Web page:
Metahaven

  • Black Transparency

    Black Transparency

    The Right to Know in the Age of Mass Surveillance

    Metahaven

    Black transparency is an involuntary disclosure of secrets against a backdrop of systematic online surveillance, as large parts of contemporary life move into the digital realm. Black transparency, as a radical form of information democracy, has brought forward a new sense of unpredictability to international relations, and raises questions about the conscience of the whistleblower, whose personal politics are now instantly geopolitical. Empowered by networks of planetary-scale computation, disclosures today take on an unprecedented scale and immediacy. Difficult to contain and even harder to prevent, black transparency does not merely create openness, order, and clarity; rather, it triggers chaos, stirring the currents of a darker and more mercurial world.

    Metahaven was founded in 2007 by Vinca Kruk and Daniel van der Velden. In Black Transparency—part essay, part fanzine—Metahaven embark on a journey of subversion, while examining transparency's intersections with design, architecture, and pop culture, as well as its ability to unravel the circuitry of modern power.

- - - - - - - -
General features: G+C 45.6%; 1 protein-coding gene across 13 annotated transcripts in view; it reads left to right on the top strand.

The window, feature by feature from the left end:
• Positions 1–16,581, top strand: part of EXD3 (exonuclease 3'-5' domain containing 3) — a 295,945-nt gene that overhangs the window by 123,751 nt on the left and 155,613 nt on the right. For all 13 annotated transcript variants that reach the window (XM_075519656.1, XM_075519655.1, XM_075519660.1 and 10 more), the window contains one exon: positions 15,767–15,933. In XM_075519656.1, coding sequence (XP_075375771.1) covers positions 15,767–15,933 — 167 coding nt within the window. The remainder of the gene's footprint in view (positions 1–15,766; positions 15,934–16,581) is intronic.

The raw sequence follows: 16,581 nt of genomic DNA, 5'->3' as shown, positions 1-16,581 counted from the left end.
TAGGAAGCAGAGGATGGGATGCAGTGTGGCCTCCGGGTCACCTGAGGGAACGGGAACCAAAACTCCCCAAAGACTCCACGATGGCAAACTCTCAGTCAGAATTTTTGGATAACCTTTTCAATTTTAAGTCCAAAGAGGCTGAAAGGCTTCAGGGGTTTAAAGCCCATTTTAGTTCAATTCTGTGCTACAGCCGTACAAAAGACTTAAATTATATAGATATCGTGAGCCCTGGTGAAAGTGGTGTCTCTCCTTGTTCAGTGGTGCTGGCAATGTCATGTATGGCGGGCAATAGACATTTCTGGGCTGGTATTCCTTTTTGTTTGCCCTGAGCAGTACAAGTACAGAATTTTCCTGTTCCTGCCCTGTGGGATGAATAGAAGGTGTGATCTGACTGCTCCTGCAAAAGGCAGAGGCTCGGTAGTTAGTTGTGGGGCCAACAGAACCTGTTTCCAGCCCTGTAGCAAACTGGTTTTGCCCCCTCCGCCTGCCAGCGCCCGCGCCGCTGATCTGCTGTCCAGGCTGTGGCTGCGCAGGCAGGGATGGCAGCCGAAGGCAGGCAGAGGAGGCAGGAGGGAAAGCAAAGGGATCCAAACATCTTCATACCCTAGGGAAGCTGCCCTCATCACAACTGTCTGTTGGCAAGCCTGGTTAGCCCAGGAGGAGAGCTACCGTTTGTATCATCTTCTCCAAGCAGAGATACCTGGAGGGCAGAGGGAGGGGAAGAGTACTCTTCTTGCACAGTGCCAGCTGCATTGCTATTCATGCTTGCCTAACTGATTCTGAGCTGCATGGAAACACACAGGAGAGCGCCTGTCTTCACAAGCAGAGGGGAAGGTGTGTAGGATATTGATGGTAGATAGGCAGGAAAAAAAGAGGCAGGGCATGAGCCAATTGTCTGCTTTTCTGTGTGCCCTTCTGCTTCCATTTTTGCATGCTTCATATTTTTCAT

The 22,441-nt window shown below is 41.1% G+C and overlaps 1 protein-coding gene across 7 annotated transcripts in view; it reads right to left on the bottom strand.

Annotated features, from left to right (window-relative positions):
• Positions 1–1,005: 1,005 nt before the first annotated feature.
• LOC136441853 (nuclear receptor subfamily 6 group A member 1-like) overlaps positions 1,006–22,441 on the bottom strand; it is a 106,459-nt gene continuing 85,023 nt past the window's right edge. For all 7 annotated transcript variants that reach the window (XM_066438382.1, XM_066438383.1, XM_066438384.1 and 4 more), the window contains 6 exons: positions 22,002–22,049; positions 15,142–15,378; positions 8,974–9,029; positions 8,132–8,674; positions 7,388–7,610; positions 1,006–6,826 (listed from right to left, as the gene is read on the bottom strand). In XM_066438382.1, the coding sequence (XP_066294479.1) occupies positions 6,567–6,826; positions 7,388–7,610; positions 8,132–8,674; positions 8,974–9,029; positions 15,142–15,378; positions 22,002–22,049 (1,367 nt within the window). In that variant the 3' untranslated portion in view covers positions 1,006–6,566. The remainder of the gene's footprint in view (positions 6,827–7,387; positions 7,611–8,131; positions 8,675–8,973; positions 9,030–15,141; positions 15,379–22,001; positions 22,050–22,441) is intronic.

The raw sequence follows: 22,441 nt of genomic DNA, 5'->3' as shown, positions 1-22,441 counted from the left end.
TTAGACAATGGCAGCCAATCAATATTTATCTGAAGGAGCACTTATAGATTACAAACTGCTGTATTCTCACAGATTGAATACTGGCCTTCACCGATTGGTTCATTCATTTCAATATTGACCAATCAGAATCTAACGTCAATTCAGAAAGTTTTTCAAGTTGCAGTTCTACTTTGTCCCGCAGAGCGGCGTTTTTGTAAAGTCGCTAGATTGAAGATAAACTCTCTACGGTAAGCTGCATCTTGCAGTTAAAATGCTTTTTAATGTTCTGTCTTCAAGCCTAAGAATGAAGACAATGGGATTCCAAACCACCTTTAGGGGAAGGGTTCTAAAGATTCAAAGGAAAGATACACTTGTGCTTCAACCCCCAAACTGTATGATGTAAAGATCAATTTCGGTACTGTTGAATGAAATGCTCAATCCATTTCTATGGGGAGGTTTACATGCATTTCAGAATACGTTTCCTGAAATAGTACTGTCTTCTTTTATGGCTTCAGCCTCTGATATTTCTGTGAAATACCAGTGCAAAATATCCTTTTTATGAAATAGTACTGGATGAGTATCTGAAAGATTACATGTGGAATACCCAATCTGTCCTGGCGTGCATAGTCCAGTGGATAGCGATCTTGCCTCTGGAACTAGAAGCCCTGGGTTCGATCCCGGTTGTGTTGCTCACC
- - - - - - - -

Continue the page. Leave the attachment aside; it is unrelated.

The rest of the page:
• Paperback $28.00

Contributor

  • Subtraction

    Subtraction

    Keller Easterling

    Unbuilding is the other half of building. Buildings, treated as currency, rapidly inflate and deflate in volatile financial markets. Cities expand and shrink; whether through the violence of planning utopias or war, they are also targets of urbicide. Repeatable spatial products quickly make new construction obsolete; the powerful bulldoze the disenfranchised; buildings can radiate negative real estate values and cause their surroundings to topple to the ground. Demolition has even become a spectacular entertainment.

    Keller Easterling's volume in the Critical Spatial Practice series analyzes the urgency of building subtraction. Often treated as failure or loss, subtraction—when accepted as part of an exchange—can be growth. All over the world, sprawl and overdevelopment have attracted distended or failed markets and exhausted special landscapes. However, in failure, buildings can create their own alternative markets of durable spatial variables that can be managed and traded by citizens and cities rather than the global financial industry.

    These ebbs and flows—the appearance and disappearance of building—can be designed. Architects—trained to make the building machine lurch forward—may know something about how to put it into reverse.

    • Paperback $20.00